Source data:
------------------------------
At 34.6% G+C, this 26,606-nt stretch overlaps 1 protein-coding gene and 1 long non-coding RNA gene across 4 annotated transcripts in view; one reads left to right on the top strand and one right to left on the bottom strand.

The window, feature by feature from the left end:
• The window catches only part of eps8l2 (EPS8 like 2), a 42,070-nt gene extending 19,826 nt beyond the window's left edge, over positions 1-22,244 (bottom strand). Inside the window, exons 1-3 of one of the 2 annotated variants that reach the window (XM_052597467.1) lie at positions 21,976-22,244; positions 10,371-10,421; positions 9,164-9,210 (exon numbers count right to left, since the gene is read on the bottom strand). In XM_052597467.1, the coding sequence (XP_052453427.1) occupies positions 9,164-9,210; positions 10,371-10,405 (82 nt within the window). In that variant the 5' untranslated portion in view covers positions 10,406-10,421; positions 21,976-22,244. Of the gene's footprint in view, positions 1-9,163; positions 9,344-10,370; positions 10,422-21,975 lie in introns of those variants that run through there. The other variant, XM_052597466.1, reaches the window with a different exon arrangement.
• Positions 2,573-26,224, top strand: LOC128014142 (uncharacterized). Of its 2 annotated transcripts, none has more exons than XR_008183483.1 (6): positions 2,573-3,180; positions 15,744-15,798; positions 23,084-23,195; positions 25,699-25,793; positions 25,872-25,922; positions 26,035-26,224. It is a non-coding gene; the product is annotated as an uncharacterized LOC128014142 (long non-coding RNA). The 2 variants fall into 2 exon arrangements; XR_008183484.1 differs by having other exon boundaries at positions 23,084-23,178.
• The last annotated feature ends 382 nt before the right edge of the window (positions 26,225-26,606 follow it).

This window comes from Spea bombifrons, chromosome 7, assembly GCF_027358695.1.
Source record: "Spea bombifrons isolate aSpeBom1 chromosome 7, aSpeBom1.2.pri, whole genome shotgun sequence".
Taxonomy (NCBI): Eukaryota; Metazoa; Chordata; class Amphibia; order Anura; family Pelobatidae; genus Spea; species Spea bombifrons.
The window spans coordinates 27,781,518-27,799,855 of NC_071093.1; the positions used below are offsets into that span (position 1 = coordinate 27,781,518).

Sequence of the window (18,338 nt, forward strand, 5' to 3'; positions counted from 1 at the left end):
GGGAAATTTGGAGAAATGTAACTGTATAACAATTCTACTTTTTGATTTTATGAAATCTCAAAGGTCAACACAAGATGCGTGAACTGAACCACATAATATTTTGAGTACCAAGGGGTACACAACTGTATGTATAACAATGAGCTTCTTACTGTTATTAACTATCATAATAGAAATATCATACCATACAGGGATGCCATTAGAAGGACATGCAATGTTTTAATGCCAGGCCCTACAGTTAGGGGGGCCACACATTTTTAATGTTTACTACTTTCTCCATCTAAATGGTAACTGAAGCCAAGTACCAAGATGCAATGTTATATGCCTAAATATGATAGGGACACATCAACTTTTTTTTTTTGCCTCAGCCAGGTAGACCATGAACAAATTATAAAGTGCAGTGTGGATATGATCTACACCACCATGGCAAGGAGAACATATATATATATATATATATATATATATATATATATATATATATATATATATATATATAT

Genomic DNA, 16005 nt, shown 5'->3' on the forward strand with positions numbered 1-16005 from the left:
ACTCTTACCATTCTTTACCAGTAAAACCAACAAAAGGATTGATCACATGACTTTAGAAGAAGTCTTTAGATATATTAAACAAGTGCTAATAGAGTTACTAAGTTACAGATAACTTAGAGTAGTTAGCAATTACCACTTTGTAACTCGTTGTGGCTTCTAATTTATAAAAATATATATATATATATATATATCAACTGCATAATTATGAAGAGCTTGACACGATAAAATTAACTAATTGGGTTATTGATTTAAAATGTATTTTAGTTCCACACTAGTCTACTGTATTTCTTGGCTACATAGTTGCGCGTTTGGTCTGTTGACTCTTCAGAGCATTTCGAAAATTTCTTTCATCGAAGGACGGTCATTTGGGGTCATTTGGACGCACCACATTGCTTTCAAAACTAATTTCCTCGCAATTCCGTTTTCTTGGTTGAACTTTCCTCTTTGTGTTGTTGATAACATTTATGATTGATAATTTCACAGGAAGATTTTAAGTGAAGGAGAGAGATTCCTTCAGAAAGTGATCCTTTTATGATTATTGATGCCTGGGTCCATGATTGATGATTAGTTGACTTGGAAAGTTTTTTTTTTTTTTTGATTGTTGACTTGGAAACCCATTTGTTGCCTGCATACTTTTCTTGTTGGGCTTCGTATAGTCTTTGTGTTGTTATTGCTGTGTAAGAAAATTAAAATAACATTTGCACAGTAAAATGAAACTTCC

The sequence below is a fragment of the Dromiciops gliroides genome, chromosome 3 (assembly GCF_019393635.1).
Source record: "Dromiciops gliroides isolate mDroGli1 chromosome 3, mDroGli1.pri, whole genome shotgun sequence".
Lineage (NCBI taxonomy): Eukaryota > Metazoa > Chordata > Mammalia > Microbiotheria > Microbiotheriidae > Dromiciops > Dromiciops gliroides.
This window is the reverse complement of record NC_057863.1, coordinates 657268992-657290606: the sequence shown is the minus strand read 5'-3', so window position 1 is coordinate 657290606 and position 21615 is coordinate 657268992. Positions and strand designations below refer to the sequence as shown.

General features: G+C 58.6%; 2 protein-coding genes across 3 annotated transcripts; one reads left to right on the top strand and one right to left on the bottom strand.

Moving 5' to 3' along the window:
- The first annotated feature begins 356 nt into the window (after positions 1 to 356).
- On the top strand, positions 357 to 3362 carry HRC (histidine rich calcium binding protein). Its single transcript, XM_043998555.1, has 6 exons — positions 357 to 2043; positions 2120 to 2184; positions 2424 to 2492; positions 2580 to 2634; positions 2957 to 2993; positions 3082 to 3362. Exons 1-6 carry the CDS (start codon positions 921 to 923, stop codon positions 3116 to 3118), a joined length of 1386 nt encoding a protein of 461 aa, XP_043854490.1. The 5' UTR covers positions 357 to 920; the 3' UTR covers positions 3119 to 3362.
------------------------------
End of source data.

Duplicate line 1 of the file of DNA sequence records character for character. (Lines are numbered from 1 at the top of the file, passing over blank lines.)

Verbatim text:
At 34.6% G+C, this 26,606-nt stretch overlaps 1 protein-coding gene and 1 long non-coding RNA gene across 4 annotated transcripts in view; one reads left to right on the top strand and one right to left on the bottom strand.